Case Study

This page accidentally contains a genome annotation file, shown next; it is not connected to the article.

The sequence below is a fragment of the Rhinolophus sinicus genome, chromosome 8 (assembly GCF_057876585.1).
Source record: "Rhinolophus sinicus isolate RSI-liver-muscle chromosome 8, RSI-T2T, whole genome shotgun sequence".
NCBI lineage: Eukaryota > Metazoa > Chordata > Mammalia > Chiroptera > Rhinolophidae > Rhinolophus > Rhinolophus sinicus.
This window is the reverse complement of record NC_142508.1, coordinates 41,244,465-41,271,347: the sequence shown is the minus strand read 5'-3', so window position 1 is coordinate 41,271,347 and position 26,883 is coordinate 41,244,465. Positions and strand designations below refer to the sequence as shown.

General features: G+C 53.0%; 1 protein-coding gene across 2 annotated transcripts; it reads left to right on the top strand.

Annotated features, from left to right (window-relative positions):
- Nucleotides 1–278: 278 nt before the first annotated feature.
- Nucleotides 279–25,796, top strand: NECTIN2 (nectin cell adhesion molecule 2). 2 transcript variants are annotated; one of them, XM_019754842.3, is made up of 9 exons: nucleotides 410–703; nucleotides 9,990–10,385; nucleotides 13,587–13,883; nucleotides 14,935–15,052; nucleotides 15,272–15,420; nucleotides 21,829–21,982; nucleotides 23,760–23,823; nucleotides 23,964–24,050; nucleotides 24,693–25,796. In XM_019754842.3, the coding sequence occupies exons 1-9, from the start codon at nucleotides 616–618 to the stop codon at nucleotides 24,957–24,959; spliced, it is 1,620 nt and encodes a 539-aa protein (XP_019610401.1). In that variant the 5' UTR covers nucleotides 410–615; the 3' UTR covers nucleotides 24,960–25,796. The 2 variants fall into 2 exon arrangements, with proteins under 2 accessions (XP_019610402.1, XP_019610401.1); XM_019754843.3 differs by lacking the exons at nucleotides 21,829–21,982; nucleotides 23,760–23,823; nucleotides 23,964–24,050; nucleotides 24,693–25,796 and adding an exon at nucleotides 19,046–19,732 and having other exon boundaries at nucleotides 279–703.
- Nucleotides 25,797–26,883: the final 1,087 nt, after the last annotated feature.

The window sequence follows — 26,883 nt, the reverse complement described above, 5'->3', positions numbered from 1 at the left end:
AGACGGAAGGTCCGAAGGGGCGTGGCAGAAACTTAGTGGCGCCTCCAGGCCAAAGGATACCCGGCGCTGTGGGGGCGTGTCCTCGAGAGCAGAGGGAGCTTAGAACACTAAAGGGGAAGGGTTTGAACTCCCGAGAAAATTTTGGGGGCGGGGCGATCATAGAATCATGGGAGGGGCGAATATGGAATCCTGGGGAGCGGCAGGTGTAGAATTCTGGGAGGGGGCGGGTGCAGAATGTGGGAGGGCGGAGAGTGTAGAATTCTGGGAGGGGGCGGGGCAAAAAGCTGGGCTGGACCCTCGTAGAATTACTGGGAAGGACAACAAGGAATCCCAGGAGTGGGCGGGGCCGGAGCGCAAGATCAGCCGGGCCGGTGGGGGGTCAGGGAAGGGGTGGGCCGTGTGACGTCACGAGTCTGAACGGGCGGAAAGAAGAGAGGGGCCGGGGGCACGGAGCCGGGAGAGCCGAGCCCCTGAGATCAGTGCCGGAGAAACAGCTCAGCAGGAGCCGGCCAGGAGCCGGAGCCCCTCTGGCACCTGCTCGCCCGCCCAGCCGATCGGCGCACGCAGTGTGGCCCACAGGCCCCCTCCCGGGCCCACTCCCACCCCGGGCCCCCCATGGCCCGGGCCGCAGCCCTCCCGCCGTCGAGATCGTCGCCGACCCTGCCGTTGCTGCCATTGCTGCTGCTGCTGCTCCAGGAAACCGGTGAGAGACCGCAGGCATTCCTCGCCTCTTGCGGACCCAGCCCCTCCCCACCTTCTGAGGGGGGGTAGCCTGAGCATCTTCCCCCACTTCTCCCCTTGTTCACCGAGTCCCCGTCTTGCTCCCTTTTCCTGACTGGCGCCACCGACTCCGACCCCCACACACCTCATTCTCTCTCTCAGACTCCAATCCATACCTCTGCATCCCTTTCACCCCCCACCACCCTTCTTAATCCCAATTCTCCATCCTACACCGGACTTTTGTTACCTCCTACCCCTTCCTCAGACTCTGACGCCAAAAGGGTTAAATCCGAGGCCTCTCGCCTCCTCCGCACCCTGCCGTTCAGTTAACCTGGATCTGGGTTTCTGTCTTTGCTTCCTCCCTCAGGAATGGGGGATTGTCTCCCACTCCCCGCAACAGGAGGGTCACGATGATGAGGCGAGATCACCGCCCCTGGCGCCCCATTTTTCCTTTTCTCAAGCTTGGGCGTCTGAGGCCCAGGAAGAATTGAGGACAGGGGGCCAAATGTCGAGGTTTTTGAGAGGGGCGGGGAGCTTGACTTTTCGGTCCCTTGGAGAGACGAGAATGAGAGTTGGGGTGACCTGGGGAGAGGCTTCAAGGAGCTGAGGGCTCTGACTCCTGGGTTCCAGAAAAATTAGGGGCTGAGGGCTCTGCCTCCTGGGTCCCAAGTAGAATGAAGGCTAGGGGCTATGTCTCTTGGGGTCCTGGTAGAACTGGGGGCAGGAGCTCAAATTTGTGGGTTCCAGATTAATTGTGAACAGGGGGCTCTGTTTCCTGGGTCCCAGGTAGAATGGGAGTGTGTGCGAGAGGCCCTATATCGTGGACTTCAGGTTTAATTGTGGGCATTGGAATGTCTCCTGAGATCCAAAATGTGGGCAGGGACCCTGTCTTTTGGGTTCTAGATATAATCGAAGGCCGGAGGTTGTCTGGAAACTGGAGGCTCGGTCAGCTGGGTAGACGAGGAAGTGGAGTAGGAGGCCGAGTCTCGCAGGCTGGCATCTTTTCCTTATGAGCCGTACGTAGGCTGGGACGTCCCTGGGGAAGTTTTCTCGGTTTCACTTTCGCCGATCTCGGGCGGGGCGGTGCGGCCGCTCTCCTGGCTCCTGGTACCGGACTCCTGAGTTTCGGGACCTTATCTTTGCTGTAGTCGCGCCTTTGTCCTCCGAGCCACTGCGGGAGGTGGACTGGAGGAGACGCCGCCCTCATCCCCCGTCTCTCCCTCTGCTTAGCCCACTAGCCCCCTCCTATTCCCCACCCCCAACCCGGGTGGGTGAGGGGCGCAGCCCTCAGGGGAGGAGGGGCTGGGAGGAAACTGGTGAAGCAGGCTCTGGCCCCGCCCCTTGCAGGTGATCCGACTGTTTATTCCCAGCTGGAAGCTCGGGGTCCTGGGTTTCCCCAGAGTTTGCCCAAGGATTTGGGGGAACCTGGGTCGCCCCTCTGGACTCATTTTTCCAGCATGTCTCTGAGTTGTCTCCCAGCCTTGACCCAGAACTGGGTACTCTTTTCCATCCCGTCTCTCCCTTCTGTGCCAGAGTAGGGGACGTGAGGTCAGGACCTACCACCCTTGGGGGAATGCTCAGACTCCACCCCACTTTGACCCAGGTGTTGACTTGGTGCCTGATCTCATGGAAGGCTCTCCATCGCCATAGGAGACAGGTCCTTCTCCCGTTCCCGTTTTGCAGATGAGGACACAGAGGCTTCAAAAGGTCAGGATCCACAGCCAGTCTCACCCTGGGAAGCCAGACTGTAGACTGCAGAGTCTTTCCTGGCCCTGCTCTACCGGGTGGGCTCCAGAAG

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Quick Guide Writing a case study What is in this guide • What is a case study? • Writing a case study • Writing a case study in report format • Writing a case study in essay format • Related Quick Guides What is a case study? Case studies require you to apply theory to a real-world example. Generally a case study provides a description of a particular practice, for example a business problem, scenario or situation, as a basis for a critical analysis, review and/or evaluation. Importantly, the critical analysis/review/evaluation of the case in point is then undertaken by applying the relevant theory to a real-world example. According to Summers and Smith (2003, p. 48), the main aim of case study type assignments centres around: • assisting students in learning to apply selected theories through simulated problem solving and decision-making • allowing students to learn actively (by doing) rather than passively (by simply listening to lecturers or reading) • reinforcing the applicability of theory to practical situations. Writing a case study There are a variety of ways in which case studies are used. Hence there are a number of different ways they can be structured. Two common ways of writing case studies are to write them as a report or as an essay. You can use the same information for either structure, you just present it differently. If you are set a case study as an assignment, make sure you ask your lecturer or tutor which format you are supposed to use. Page 1 Last edited 1 December 2014. CRICOS Provider: 01241G Quick Guide Writing a case study in report format A formal case report is generally organised into sections with headings. These are usually numbered as in the example below: Letter of transmittal (not always required) Title page Executive summary Table of contents Introduction or case background Body of the analysis

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